web analytics

“The Green Party is committed to reforming renting so that every house is a home”

Written By: - Date published: 6:47 am, September 19th, 2017 - 29 comments
Categories: election 2017, greens, housing, housing insulation, tenants' rights - Tags:

James Shaw said at the policy launch that over half of New Zealanders rent and deserve the same standard of housing as owners. So the Greens have a bold addition to their housing policies.

From the press release,

Greens announce plan to make every house a home

James Shaw MP on Sunday, September 17, 2017 – 14:32

The Green Party today announced a progressive plan to protect the rights of people who rent and ensure that every house in New Zealand is warm, dry and healthy.

The Green Party will:

  • Ensure every house is warm, dry, and healthy with a mandatory rental warrant of fitness and by restoring Warm Up NZ insulation subsidies.
  • Professionalise renting by requiring landlord registration and reciprocal maintenance bonds from landlords.
  • Promote stable, secure tenancies through three year standard tenancies, rights of renewal and end no-cause evictions.
  • Ensure fairer rents by ending letting fees and limiting rent increases to once a year based on a mutually agreed formula.
  • Reform the Tenancy Tribunal from an adversarial to a solutions focussed model.
  • Help landlords and tenants with free assistance, information, and advice through FlatMates – a national coordination office for tenancy issues.

“Home insulation is a classic Green win-win-win: good for people, good for the environment, and good for the economy,” said Green Party leader James Shaw.

“Cold, damp houses in New Zealand contribute to more deaths every year than the road toll.

“The Green Party has a proven record working with Labour and National to get homes insulated, and in government we will finish the job we started.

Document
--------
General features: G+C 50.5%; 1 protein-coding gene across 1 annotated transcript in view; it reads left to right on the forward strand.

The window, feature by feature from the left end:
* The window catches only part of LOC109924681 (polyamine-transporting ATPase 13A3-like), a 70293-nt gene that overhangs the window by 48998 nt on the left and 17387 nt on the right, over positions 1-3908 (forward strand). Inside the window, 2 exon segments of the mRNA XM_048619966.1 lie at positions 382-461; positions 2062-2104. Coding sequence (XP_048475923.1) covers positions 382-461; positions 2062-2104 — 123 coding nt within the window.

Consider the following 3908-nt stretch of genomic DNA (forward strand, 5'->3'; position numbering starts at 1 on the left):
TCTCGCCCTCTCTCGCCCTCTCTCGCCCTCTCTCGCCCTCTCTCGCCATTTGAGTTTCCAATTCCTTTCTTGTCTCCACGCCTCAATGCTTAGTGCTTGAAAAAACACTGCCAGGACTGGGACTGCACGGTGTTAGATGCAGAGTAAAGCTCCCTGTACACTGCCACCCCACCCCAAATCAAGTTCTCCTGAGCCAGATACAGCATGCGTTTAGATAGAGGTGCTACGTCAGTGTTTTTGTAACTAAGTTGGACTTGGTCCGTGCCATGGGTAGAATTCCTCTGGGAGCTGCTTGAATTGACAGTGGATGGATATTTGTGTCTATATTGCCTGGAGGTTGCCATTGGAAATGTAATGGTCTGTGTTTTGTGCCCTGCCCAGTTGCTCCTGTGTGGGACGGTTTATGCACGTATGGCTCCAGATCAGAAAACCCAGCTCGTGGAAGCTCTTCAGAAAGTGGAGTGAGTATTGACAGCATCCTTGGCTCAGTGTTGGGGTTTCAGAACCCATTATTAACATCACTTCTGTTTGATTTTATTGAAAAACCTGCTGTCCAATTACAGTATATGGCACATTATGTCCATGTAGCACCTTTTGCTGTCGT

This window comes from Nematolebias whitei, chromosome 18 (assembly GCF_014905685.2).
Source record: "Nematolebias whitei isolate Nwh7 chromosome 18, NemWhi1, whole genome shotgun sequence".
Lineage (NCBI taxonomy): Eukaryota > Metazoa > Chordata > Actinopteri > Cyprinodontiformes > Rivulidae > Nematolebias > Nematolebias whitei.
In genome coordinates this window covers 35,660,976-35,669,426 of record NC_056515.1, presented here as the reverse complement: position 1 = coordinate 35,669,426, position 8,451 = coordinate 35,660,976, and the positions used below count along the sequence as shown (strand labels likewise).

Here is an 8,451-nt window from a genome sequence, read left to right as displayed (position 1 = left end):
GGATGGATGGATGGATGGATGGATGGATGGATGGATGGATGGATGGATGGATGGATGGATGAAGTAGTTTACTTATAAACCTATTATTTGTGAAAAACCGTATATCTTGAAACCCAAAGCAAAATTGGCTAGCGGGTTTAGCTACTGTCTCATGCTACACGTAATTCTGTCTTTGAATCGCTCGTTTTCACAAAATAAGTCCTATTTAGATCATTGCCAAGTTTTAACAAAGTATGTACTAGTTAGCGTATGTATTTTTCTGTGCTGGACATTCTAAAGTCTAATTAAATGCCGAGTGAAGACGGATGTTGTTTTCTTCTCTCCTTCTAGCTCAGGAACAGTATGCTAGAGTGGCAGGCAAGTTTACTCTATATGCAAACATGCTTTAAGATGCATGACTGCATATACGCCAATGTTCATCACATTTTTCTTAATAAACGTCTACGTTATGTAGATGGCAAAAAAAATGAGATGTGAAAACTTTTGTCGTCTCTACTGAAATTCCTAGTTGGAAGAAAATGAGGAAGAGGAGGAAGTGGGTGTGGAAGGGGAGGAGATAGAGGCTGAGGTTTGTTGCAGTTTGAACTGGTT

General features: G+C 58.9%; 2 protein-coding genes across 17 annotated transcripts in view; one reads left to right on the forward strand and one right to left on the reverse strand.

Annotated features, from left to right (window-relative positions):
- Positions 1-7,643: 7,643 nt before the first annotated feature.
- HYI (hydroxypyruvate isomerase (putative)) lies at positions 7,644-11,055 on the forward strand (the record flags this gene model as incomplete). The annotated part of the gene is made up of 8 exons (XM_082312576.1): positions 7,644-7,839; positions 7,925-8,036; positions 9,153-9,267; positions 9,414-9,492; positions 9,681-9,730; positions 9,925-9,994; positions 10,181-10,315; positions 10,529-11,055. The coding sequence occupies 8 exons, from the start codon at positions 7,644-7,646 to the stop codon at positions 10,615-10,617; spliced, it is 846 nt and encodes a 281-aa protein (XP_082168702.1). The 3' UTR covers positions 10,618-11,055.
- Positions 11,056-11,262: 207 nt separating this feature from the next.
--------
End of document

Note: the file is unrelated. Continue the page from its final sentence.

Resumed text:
“The revamped Warm Up NZ scheme will make up to $2,500 available per house to pay for better insulation, clean heating devices and other measures that will support a healthier home such as draught stops and better curtains.

“A Warrant of Fitness for rental homes and a requirement on landlords to set aside money for reasonable maintenance will put an end to cold, damp, mouldy rentals.

“Over half of the population is now renting and they deserve the same standards as people who own a home.

“People who rent should have security so they can put down roots and benefit from being able to participate in their community.

“Bringing in three year standard tenancies, guaranteeing rights of renewal, and ending no-cause evictions will make tenants feel more at ease where they are.

“Bringing balance to the rental market will help both landlords and tenants.

“The evidence from overseas is that landlord licensing has helped create better rental markets, led to a reduction of anti-social behaviour, and improved rental standards.

“FlatMates – a new tenancy coordination office will provide advice, assistance and information to both landlords and tenants so that everyone knows their rights and responsibilities.

“The Green Party is committed to reforming renting so that every house is a home,” said Mr Shaw.

Policy launch speech:

29 comments on ““The Green Party is committed to reforming renting so that every house is a home” ”

  1. Carolyn_nth 1

    Excellent.

    I watched Bryan Bruce’s documentary on housing yesterday (had recorded it)

    Stuff review of the doco.

    The solutions the documentary suggested where focused on removing the speculative element from housing and making renting an affordable long term solution.